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Agritechnica 2015

Agricultural machinery innovations

Innovations in agricultural machinery and equipment and the latest solutions and concepts for the future of plant production are presented every two years at Agritechnica in Hanover, Germany.

The world’s leading exhibition for agricultural machinery and equipment will be held from 8 to 14 November 2015 (Photo: DLG)

AS THE WORLD POPULATION CONTINUES to grow, there will be a concomitant increase in the demand for agricultural produce. The threat of climate change and its negative impact on the availability of agricultural land and of usable water supplies together with the global trend to-wards rural depopulation and urbanization is increasing the pressure for implementing a more efficient way of farming on a global scale. It is only with the innovative technologies of precision farming that these global demands can be met.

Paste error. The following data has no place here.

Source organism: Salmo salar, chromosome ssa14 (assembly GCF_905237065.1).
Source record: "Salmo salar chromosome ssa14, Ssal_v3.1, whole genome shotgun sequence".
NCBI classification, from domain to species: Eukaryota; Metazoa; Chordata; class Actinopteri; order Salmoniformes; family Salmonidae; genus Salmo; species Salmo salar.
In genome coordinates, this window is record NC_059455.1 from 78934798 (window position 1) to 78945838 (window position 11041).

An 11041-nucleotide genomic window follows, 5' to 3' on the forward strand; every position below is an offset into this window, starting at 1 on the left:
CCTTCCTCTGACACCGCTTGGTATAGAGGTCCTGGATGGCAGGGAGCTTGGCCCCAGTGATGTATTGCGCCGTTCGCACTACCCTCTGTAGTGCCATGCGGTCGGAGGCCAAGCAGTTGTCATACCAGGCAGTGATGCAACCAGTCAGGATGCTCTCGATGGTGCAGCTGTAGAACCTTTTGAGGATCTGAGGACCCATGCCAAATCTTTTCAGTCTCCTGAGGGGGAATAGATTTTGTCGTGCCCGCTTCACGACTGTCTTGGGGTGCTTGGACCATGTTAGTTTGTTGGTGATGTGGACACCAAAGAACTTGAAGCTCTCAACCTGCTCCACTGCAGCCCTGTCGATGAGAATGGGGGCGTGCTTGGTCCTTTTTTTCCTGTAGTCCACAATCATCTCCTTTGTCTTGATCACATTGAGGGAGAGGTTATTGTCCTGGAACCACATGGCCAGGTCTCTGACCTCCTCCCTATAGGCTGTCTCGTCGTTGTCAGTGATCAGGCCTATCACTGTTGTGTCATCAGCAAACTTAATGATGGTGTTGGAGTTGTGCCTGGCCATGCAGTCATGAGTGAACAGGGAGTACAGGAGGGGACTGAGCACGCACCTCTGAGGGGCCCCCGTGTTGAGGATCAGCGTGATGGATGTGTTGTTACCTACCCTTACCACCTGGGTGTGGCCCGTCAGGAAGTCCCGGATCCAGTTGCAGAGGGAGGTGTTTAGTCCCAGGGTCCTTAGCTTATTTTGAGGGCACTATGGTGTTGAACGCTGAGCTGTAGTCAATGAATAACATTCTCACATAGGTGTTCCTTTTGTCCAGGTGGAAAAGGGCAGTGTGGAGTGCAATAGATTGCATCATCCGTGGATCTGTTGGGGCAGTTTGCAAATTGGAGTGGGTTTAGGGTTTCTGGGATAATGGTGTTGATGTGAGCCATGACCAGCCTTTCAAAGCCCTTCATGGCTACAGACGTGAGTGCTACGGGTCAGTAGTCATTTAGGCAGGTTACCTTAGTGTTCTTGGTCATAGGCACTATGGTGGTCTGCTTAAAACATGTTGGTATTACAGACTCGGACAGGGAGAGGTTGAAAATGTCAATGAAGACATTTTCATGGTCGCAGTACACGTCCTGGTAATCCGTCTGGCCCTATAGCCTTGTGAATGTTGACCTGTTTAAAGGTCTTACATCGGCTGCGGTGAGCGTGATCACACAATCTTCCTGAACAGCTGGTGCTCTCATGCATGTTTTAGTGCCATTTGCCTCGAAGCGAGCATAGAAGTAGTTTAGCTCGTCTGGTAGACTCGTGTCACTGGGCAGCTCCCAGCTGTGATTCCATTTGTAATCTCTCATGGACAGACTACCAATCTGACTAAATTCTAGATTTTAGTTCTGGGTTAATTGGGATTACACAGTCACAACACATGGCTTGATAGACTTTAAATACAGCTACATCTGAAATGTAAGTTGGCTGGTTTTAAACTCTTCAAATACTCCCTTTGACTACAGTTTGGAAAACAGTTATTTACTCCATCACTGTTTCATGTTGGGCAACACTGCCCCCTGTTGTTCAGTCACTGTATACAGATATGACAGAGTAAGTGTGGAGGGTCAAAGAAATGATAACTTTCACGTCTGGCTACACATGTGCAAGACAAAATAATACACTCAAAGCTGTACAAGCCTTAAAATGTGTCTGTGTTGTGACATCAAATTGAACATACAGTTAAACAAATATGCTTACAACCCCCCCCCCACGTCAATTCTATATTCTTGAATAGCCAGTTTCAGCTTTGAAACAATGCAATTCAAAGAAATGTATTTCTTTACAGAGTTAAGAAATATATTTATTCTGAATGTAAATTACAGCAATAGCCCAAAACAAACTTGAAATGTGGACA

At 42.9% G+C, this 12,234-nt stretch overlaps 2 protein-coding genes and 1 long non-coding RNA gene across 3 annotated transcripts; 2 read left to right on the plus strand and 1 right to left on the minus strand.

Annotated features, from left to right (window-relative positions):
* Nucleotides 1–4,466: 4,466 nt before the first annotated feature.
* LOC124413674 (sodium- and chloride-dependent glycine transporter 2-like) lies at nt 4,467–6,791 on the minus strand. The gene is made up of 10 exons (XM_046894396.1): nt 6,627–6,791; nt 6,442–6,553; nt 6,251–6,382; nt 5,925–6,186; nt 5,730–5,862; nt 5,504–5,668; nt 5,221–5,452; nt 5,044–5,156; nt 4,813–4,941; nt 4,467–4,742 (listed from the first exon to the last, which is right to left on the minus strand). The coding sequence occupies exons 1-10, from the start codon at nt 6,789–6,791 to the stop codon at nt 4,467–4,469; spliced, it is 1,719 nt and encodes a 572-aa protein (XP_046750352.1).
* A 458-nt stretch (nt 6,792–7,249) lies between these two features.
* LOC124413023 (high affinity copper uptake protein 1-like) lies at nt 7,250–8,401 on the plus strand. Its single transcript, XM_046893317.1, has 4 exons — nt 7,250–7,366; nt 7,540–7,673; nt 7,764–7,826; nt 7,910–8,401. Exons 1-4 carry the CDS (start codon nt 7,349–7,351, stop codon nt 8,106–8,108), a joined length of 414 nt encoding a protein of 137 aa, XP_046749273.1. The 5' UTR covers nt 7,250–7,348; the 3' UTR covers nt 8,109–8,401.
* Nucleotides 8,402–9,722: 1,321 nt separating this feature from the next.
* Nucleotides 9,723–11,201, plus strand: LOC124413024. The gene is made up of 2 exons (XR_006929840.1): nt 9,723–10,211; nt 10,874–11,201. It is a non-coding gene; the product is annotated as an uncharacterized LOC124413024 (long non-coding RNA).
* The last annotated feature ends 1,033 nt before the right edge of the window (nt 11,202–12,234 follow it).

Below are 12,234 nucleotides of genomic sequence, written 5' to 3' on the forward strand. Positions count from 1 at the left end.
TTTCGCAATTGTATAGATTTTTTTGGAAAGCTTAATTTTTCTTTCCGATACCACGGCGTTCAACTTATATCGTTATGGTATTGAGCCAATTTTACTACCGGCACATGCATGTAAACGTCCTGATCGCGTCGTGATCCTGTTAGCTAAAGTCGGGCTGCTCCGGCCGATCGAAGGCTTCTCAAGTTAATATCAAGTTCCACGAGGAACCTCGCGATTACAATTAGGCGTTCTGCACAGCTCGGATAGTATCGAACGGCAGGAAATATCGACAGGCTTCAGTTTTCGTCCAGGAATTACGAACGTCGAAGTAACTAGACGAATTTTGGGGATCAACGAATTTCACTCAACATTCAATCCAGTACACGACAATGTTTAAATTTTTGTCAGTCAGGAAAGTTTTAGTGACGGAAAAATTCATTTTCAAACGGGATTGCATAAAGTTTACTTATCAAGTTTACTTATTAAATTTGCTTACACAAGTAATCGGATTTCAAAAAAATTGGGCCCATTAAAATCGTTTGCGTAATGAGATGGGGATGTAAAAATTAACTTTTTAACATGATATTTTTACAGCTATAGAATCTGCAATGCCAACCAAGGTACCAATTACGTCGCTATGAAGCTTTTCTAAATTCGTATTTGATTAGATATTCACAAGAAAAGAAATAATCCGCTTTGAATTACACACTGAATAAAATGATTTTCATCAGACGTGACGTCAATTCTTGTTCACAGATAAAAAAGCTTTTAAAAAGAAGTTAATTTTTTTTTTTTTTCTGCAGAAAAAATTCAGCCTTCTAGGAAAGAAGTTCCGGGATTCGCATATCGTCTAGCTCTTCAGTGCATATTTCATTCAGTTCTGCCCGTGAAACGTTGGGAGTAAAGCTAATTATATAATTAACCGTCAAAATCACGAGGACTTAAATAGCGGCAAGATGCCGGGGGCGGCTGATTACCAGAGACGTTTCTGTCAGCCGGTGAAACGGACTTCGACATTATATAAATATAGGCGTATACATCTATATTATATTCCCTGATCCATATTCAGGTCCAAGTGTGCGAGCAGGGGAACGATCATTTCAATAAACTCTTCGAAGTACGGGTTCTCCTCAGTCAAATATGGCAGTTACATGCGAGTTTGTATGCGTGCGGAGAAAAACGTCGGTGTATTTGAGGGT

The agricultural machinery industry is consolidating its pivotal role in the context of global food security. As in recent years, we can expect to see a veritable fireworks display of innovative farm equipment at this year’s Agritechnica. The more than 300 nominations for the Agritechnica awards scheme are an expression of the unremitting innovative strength of the agricultural machinery industry which keeps on developing fascinating technology that not only inspires visitors to the exhibition but also injects progress into practice for the benefit of agriculture and society as a whole. The Agritechnica Innovations Commission has awarded five gold and 44 silver medals to out-standing examples of technological innovation in agriculture.